I must have been a strange child. As I divulged to you earlier, in my early years, I did not like honey. Or rice. I would push rice around my plate to convince my parents that I’d eaten it all. Years later, both parents told me they were never fooled by my rice-scooting shenanigans. But I DID like vegetables.
Yeah. Like I said. Weird.
Fast forward a couple of decades, and now, not only do I love honey and rice, but I also rely on my mom for a bi-weekly assortment of farm-fresh vegetables (I guess you could say I have my own farmer’s market). Yesterday, she brought a huge box full of late-spring vegetables from her garden. Carrots, herbs, swiss chard, collard greens, shallots, and lettuce… It was vegetable heaven.
So I had this fridge full to the gills of fresh vegetables, and a couple of errant bugs that previously enjoyed their short lives out on the farm. After a day of ceiling-painting, however, cooking up a crazy meal was not on the docket. Enter fly-by-the-seat-of-your-pants soup night (working title). A while back, I learned that soup is one of the easiest things to improvise. I never follow a recipe any more, so every soup we eat is a little different. Here’s how I do it.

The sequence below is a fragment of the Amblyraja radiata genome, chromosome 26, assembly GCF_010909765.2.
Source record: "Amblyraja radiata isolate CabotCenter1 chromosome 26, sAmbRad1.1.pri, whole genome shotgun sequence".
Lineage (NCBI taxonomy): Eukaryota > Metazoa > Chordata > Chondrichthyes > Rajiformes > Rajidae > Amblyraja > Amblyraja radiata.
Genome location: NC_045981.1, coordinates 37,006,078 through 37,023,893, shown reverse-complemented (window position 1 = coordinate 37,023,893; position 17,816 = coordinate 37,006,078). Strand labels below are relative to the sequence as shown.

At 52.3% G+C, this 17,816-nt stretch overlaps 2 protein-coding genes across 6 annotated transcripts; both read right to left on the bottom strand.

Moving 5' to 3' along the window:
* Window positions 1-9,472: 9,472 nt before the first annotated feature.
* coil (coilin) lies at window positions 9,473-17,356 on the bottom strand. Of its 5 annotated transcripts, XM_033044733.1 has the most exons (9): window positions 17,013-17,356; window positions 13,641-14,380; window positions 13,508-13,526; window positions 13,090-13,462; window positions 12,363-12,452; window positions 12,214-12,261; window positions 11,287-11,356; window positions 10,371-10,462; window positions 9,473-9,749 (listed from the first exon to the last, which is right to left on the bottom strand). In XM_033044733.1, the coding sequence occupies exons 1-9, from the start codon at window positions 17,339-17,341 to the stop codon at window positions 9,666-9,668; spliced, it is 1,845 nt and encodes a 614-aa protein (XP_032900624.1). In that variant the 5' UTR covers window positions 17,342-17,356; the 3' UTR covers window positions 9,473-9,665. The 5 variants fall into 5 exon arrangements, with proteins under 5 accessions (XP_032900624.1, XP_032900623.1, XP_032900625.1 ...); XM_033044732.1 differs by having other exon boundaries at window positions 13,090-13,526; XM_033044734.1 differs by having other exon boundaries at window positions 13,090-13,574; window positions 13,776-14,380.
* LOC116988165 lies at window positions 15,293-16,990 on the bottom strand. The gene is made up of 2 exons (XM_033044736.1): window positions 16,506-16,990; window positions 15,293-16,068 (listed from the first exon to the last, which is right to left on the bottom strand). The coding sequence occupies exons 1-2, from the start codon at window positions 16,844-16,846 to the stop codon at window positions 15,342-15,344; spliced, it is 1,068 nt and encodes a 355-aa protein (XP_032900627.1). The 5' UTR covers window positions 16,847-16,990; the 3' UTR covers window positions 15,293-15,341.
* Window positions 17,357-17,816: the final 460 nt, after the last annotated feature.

2 tablespoons of butter or olive oil
garlic, onion, or shallots (about 1/2 cup, diced or minced; a mixture is best)
Vegetables (celery, carrots, potatoes, turnips, swiss chard)
Broth or water
Herbs or seasonings
Other things that work will in soup:
Beans (cooked; canned is fine)
Quinoa, Israeli cous cous, or other grains
Boiled or rotisseried chicken
The basic process is to start with your fat in a large pot. Heat it over medium heat, then add your onion/garlic/shallots and cook until your kitchen smells unbelievably good. An approximation, yes, but you’ll know when the time is right. Then add the celery or carrots. Once you’ve sauteed a few veggies for a few minutes, go ahead and add your broth. Bring it to a boil. Add veggies in the order in which they’ll cook (potatoes, carrots, and other root vegetables first, followed by greens and herbs), simmering for a total of 40 minutes or until the vegetables are tender and the soup is flavorful. Be creative—and liberal—with your spices. Add noodles about 10 minutes before you’re ready to serve, but be sure to keep an eye on the broth level and add more liquid if needed.
Have soup suggestions? Tell us about ‘em!